5. She is clearly a kindred spirit: "It's not like I'm going to go get a crush on some boy in Hershey High when I've got Howl from Howl's Moving Castle at home."
6. Lessons are learned, change happens, growth is achieved, but again, not in a way that suggests swelling music or soft focus. It stays in the realm of reality. There was one coincidence that Raised My Eyebrows, but it wasn't so far out of the realm of possibility that I was unable to roll with it.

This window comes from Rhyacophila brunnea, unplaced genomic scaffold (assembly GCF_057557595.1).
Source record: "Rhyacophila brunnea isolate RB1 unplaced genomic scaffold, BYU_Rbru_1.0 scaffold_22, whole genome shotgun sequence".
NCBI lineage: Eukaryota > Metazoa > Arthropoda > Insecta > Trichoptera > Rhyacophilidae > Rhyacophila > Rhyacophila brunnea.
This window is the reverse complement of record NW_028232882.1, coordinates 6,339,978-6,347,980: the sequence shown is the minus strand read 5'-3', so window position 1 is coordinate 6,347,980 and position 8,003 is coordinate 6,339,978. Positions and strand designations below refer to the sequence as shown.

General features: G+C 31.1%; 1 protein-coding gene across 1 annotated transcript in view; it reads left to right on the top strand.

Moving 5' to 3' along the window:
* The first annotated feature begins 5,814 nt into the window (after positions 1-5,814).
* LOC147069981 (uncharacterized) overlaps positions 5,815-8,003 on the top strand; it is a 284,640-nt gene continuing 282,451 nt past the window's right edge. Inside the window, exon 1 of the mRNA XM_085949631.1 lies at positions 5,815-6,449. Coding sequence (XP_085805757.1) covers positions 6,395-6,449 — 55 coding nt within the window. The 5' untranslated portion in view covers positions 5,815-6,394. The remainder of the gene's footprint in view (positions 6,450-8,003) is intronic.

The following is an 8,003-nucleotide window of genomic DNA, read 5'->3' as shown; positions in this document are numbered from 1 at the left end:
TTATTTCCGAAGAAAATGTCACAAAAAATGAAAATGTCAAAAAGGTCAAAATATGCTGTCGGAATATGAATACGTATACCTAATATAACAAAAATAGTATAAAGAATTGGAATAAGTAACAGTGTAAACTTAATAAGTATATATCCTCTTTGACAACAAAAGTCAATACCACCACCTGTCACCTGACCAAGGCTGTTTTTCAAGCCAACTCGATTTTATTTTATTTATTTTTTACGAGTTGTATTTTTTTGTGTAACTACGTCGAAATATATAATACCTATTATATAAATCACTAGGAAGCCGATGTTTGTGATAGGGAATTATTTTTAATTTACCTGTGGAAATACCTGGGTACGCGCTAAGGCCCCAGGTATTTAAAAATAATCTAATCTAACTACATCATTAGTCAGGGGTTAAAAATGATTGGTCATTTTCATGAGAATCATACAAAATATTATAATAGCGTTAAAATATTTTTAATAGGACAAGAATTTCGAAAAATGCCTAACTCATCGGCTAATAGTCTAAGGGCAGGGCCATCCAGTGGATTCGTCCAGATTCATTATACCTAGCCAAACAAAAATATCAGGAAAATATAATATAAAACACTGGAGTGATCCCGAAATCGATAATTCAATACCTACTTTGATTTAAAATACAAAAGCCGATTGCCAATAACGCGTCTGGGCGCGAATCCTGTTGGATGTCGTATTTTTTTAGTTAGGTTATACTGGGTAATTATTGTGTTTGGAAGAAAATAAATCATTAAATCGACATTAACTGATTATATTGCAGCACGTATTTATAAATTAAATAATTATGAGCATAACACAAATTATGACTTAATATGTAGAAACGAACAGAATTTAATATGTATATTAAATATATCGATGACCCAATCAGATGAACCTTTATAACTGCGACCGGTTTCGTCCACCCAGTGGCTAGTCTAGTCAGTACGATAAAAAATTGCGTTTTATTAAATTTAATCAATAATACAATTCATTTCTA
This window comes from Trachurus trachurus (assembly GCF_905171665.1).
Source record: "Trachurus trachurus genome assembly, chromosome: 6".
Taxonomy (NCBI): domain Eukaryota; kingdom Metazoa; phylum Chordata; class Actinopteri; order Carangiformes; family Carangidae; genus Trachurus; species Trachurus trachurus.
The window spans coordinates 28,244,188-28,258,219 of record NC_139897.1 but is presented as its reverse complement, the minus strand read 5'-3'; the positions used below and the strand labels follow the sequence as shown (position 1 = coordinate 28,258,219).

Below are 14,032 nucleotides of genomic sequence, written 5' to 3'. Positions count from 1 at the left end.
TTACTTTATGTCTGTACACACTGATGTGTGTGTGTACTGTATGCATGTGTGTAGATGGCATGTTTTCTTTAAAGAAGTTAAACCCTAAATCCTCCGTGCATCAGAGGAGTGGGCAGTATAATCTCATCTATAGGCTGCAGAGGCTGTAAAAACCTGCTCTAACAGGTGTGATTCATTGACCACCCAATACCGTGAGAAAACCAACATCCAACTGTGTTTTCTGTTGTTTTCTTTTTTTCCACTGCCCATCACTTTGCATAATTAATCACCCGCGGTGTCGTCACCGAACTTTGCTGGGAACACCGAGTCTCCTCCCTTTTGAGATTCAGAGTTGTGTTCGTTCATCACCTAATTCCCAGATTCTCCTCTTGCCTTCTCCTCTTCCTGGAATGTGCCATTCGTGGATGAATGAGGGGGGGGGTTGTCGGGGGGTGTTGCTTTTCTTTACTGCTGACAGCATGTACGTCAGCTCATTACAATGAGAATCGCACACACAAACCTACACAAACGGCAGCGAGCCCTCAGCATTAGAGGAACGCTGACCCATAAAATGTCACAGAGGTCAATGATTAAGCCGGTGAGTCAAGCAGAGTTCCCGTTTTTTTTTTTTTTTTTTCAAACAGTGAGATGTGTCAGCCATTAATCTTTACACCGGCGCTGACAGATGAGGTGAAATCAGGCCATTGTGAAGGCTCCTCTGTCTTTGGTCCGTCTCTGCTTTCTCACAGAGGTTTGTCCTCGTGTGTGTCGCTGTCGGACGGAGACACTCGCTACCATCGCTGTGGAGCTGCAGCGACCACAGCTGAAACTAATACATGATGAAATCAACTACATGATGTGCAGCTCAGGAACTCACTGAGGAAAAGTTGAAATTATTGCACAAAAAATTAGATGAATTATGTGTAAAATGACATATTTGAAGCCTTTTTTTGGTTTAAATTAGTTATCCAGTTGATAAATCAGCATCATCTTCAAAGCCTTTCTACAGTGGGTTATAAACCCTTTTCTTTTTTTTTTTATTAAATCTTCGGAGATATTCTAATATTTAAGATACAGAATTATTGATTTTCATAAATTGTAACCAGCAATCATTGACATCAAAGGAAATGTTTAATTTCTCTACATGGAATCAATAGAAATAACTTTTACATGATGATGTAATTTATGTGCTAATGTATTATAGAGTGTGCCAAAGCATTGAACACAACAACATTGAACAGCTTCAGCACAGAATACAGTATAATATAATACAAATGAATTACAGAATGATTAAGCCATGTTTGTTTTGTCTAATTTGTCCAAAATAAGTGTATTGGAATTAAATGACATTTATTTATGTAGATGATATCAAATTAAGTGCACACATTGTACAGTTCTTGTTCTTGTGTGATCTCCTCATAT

7. Although I liked Celia and Drake from minute one, I didn't realize how MUCH I'd grown to care about them until I got all choked up during the last few chapters. And, except for the Mean Girls (who have only one setting: EVIL), the secondary characters—especially Celia's mother and Clock—are three-dimensional and believable. I'd totally love to read a companion book about Clock.
Things I didn't like about The Sweet Revenge of Celia Door:
The 80-year-old said: "It's a huge surprise in one way and in another I've got used to it.
"I'm published a lot in France and Europe generally and a lot of them assume that I am one [a knight]. In fact there was a broadcast on French radio that referred to me as Lord Quentin all the way through."